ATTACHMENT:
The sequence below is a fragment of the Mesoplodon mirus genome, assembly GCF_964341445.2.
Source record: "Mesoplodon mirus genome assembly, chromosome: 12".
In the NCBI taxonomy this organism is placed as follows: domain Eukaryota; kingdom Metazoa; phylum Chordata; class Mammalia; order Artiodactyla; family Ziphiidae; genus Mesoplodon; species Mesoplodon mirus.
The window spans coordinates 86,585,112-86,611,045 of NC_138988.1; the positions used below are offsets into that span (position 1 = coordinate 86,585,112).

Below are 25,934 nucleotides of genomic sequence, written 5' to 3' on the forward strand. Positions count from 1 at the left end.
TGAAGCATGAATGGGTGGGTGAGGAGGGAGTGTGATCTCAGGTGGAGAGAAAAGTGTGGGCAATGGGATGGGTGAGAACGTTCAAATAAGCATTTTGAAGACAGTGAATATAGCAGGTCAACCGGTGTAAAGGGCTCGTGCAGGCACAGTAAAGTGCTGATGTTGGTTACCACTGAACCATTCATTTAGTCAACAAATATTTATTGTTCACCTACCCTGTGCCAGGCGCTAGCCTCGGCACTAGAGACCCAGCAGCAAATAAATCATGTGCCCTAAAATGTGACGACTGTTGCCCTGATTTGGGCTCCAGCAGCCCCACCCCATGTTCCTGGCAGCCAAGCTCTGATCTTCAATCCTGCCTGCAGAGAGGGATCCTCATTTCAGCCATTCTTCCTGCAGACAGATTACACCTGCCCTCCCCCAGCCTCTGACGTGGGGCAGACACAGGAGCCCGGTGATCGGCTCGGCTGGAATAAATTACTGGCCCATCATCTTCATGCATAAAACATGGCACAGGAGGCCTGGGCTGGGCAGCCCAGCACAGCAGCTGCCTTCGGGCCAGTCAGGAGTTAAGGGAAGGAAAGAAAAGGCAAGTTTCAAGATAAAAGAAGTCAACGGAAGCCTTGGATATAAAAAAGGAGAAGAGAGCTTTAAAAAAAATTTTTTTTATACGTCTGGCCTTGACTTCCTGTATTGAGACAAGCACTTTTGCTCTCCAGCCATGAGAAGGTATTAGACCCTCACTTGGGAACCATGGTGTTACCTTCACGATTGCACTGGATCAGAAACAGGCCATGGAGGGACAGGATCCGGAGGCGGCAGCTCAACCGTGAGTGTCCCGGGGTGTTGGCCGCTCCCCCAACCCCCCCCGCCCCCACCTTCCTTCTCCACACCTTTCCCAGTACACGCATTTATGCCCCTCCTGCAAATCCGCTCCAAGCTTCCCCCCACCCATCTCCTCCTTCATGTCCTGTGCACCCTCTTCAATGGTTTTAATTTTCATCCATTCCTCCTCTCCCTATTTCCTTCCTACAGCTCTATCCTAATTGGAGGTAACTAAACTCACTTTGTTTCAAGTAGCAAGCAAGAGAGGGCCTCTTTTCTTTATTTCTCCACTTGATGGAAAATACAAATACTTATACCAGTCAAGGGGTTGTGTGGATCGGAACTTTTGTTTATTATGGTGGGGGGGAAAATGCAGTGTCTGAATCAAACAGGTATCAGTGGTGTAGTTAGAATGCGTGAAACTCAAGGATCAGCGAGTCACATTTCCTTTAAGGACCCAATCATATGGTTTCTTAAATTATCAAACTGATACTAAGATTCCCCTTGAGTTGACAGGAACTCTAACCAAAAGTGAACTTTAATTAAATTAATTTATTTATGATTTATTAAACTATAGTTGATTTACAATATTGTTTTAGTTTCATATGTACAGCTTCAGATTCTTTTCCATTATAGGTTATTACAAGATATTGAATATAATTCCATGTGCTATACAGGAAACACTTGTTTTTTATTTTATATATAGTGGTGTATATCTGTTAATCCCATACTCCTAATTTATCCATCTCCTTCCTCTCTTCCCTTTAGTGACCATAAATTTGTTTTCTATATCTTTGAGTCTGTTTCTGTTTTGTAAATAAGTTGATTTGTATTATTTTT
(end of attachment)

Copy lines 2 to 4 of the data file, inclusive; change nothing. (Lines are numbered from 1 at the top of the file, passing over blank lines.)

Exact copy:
Source record: "Mesoplodon mirus genome assembly, chromosome: 12".
In the NCBI taxonomy this organism is placed as follows: domain Eukaryota; kingdom Metazoa; phylum Chordata; class Mammalia; order Artiodactyla; family Ziphiidae; genus Mesoplodon; species Mesoplodon mirus.
The window spans coordinates 86,585,112-86,611,045 of NC_138988.1; the positions used below are offsets into that span (position 1 = coordinate 86,585,112).